05 Sep 2017 - 4 min read
While most Western countries have Halloween, which is celebrated every 31 October, Chinese communities around the world have the Hungry Ghost Month. However, unlike Halloween, it’s not set on a specific date every year, but is celebrated during the seventh month of the Chinese Lunar calendar.
Throughout the Hungry Ghost Month, certain rites and customs are observed out of respect for the spirits of the dead who are allowed to wander freely during this time. It is also the time when families pay tribute to their ancestors and burn offerings to appease them.
Besides honoring the dead, the Hungry Ghost Month is a celebration of life – it’s common for temporary stages to be built out in public for performances to take place for the enjoyment of the living and the dead.
Outside of China, the festival is widely observed across Southeast Asia, especially in Malaysia and Singapore. If you happen to be traveling around the region during this culturally significant month, here are some do’s and don’ts for you to better understand its importance.
Offerings outside Buddha Tooth Relic Temple in Thailand.
Drop by a Taoist temple and check out the wide array of offerings for the spirits. The offerings, in the form of food, are arranged in grand, brightly-colored displays at the foot of an effigy of the Leader of the Hungry Ghosts (the Taai Si Wong).
The Taai Si Wong gets first dibs on the offerings and is in charge of keeping lesser ghosts in line. On the 30th day of the Hungry Ghost Month, the effigy is burned along with the offerings to send the spirits back to the Underworld.
In Malaysia, the country's largest Taai Si Wong is set up at Market Street in Bukit Mertajam.
Food offerings are also left on sidewalks and at the roadside outside of homes to entice ghosts to feed there, rather than indoors. So be careful when you walk around during this time of year, as it’s considered bad luck to step on or kick the offerings.
If you do accidentally touch the offerings, simply offer a quick apology to avoid facing the anger of a ghost.
Chinese opera performance staged during the Hungry Ghost Month in Hong Kong. Source: Lee Yiu Tung / Shutterstock.com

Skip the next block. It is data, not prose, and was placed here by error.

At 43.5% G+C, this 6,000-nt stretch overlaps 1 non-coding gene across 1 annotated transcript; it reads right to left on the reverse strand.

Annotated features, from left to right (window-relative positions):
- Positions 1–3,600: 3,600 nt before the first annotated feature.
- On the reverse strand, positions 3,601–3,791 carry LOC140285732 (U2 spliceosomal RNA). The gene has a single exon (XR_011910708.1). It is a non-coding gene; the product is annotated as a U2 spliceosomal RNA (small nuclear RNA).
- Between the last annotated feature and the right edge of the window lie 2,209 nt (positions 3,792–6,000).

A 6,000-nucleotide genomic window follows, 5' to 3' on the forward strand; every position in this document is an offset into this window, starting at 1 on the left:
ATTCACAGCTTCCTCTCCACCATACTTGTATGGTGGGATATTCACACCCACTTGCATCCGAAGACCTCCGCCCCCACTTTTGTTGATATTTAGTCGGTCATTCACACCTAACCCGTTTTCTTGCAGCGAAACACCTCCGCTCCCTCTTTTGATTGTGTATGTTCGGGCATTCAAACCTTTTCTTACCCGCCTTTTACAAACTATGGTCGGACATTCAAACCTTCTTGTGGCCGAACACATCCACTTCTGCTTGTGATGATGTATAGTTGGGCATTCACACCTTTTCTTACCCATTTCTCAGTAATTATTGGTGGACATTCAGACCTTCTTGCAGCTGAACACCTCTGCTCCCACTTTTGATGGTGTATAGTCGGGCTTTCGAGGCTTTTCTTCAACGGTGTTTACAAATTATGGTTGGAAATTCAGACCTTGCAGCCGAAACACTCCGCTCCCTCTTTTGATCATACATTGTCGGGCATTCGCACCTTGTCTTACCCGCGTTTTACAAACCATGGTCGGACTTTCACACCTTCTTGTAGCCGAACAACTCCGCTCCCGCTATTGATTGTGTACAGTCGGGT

The Hungry Ghost Month reaches its peak on the 15th day of the month, also known as the “Hungry Ghost Festival” or “Ghost Day”. This is the best time to check out the festivities.
Public stages, known as getai (or “song stage”), will be set up. The lively free performances often comprise of Chinese opera, puppets, singing, and dancing.
But whatever you do, don’t sit at the front row, as it’s strictly reserved for the ghostly VIPs.
Don't look over your shoulder!
It’s thought that mischievous spirits seeking to get your attention will try to call your name or tap your shoulder to get you to turn your head.
According to Chinese belief, everyone carries a flame on each shoulder, symbolizing a balance of yin and yang. Turning your head may put these fires out, making you vulnerable to possession by a ghost.
Instead, as a precaution, it’s recommended that you turn your torso or whole body around, rather than just your head.
The colors red and black are considered inauspicious during Hungry Ghost Festival, as the spirits will be attracted to those who wear these colors. The same is said of black or dark colored nail polish.
Women are also advised to stick to flats, as high-heeled shoes mean that your heels are exposed, making you vulnerable to spirit possession.
Some people will leave coins on the ground as offerings for the spirits, so picking up such coins will likely offend the ghosts who were eyeing them!
It’s also believed that some ghosts use coins as bait to trick the living – touching their belongings allows them to possess you.
These do’s and don’ts may seem silly to some, and while you’re not required to follow all of them, it’s important to respect the beliefs of those who do.
This means that you should not openly make fun of those observing the traditional rites and customs… Or you may risk the ghostly wrath of the spirits.